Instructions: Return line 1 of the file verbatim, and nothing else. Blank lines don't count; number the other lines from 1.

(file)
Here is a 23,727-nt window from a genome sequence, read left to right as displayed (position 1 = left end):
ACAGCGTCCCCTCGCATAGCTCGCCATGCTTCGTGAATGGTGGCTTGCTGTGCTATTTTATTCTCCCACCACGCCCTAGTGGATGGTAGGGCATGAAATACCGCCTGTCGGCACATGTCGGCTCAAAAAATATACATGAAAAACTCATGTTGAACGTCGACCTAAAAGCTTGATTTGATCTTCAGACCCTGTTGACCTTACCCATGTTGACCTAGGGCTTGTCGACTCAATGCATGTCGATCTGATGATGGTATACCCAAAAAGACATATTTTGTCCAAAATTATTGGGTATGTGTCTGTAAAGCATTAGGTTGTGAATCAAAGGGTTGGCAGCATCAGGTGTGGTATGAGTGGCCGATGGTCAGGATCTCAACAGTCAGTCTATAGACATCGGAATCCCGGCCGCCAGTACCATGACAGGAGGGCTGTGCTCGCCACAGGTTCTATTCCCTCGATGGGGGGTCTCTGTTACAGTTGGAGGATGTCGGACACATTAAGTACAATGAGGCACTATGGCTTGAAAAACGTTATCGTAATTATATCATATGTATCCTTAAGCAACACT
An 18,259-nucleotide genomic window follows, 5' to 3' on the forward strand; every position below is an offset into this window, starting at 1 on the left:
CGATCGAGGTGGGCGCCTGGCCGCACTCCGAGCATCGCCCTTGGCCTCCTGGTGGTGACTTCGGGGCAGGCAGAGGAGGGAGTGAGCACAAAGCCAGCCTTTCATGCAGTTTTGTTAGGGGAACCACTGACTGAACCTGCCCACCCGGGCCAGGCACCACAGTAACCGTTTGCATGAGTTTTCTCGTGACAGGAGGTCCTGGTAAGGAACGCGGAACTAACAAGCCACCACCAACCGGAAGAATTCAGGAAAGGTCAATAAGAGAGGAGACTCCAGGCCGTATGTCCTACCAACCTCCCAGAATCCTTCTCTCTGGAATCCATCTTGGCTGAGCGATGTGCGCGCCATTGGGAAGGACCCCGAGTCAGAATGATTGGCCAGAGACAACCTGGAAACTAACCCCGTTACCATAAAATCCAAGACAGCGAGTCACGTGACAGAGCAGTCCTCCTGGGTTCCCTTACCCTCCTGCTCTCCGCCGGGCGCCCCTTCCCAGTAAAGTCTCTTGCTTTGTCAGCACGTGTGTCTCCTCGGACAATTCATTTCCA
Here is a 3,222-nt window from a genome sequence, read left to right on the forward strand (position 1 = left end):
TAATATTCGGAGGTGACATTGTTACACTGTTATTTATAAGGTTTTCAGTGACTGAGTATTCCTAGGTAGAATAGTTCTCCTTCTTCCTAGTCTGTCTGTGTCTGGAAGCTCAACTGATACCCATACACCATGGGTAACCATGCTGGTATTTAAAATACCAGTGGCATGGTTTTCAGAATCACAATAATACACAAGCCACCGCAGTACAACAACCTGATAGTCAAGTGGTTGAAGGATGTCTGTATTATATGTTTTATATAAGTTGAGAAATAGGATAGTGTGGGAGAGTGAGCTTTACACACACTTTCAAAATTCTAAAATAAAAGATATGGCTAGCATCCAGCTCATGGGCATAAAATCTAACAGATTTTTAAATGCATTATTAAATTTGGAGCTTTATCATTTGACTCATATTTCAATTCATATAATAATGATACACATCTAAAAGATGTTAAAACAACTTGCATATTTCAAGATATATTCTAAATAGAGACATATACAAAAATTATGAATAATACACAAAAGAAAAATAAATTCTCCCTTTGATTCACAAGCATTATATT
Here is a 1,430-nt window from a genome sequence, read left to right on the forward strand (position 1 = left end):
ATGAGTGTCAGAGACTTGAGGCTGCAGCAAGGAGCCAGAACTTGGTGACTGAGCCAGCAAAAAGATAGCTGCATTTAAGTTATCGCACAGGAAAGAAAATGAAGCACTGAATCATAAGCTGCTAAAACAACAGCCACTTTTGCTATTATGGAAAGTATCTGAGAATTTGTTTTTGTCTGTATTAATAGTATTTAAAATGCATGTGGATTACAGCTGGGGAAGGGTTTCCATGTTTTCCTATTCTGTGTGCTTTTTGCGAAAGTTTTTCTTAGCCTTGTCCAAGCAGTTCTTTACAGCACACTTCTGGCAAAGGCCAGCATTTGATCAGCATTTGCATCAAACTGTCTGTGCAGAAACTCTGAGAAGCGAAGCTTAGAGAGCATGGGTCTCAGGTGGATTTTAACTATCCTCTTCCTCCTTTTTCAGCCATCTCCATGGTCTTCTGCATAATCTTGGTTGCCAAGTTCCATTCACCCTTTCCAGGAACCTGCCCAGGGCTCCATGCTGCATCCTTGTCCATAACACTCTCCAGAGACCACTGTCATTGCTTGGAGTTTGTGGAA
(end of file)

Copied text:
Here is a 23,727-nt window from a genome sequence, read left to right as displayed (position 1 = left end):